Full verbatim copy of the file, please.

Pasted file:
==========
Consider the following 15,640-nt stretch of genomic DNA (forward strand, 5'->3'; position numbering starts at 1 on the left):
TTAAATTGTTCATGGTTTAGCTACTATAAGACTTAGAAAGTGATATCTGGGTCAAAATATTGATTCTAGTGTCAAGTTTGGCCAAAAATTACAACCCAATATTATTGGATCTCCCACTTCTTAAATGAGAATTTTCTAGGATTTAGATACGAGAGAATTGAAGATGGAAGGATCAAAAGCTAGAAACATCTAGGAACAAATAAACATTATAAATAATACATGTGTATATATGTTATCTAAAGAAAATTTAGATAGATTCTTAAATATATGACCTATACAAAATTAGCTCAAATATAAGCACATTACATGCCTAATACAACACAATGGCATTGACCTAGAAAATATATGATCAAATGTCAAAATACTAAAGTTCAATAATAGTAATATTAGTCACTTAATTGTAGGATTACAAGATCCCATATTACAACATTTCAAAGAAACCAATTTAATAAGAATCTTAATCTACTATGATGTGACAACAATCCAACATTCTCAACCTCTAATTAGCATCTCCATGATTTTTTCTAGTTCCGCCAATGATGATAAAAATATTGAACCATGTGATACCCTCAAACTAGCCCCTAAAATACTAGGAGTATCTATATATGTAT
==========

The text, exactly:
Consider the following 15,640-nt stretch of genomic DNA (forward strand, 5'->3'; position numbering starts at 1 on the left):
TTAAATTGTTCATGGTTTAGCTACTATAAGACTTAGAAAGTGATATCTGGGTCAAAATATTGATTCTAGTGTCAAGTTTGGCCAAAAATTACAACCCAATATTATTGGATCTCCCACTTCTTAAATGAGAATTTTCTAGGATTTAGATACGAGAGAATTGAAGATGGAAGGATCAAAAGCTAGAAACATCTAGGAACAAATAAACATTATAAATAATACATGTGTATATATGTTATCTAAAGAAAATTTAGATAGATTCTTAAATATATGACCTATACAAAATTAGCTCAAATATAAGCACATTACATGCCTAATACAACACAATGGCATTGACCTAGAAAATATATGATCAAATGTCAAAATACTAAAGTTCAATAATAGTAATATTAGTCACTTAATTGTAGGATTACAAGATCCCATATTACAACATTTCAAAGAAACCAATTTAATAAGAATCTTAATCTACTATGATGTGACAACAATCCAACATTCTCAACCTCTAATTAGCATCTCCATGATTTTTTCTAGTTCCGCCAATGATGATAAAAATATTGAACCATGTGATACCCTCAAACTAGCCCCTAAAATACTAGGAGTATCTATATATGTAT